Martineau had always suffered from poor health. Between 1839 and 1844 she had been forced to live as a complete invalid. Although she recovered, by the 1870s she had to bring an end to the number of meetings and demonstrations she was attending. Harriet Martineau continued to write pamphlets and articles on women's rights until her death from bronchitis on 27th June 1876.
For a good many years now the subject of the independent industry of women in Great Britain has come up at shorter intervals, and with a more peremptory demand on the attention of society. From the day when the Song of the Shirt appeared there could be no doubt that the industrial condition of women would occupy attention as we see it doing now. The founding of the Governesses' Benevolent Institution, the controversies about factory employment for women, the movement in favour of women and watchwork, the opening of a few Schools of Design to women, and of an annual exhibition of pictures by them, and the successful footing they have established in various department of Art, have all pointed to the awakening of that wide interest in the subject which we witness now. The Edinburgh Review of last April contained a full narrative of the actual state of female industry in this country; and at the Social Science Meeting at Bradford, a paper read by Miss Parkes excited so much interest that the discussion has been kept up, and does not seem likely to drop at present.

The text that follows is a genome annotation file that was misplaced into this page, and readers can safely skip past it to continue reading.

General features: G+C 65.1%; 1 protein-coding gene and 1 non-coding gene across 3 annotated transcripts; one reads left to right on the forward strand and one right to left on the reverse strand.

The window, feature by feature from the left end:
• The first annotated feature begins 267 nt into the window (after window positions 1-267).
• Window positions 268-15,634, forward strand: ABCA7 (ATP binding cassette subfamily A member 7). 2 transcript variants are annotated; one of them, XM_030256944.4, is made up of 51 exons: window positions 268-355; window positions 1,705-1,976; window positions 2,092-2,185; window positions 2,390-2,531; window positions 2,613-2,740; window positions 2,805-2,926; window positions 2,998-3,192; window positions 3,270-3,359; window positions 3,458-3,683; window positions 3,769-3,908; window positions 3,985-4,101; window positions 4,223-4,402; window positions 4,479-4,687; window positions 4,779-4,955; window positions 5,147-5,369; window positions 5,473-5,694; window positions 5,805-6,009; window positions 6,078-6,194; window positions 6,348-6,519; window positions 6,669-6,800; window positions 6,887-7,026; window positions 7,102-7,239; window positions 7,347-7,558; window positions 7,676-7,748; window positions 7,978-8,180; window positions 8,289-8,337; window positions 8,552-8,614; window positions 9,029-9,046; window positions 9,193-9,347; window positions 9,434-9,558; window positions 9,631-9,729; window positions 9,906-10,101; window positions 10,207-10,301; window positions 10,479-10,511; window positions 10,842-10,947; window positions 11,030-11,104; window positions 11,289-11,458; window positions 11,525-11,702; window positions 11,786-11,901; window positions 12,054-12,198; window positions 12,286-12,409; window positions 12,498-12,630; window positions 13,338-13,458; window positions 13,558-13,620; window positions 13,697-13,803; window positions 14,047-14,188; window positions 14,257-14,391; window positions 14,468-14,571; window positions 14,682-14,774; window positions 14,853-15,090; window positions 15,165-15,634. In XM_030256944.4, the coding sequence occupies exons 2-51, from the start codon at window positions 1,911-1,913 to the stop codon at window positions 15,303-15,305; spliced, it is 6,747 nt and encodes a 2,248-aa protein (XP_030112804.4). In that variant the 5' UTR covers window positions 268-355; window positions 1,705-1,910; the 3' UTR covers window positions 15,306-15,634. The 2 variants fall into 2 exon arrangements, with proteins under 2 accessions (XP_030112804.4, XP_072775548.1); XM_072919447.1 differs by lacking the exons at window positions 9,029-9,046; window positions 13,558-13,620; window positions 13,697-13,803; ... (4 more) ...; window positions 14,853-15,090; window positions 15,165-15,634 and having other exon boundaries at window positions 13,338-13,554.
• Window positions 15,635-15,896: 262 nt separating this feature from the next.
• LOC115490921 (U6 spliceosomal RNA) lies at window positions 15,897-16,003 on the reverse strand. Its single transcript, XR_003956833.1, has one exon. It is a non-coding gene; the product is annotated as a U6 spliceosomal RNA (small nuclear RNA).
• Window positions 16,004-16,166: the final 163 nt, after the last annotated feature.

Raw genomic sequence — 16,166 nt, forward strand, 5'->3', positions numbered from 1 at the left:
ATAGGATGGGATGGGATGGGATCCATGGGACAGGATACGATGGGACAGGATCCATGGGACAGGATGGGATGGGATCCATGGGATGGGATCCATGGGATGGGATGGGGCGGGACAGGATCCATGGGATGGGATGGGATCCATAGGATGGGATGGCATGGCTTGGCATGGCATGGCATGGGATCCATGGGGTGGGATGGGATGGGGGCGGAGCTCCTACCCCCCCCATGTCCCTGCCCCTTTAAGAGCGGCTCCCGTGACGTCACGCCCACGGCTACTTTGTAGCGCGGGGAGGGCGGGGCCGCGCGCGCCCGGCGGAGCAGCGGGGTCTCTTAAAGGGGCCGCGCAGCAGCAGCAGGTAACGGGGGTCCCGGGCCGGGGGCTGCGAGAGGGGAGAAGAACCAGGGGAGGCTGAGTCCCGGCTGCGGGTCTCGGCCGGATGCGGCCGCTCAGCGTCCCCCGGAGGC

Discussion about what? This is an important thing to know in a case in which so much sentiment is involved, and so much prejudice, and so much sense, and so much goodwill. What is the precise mischief to be taken in hand and what is to be done to cure it?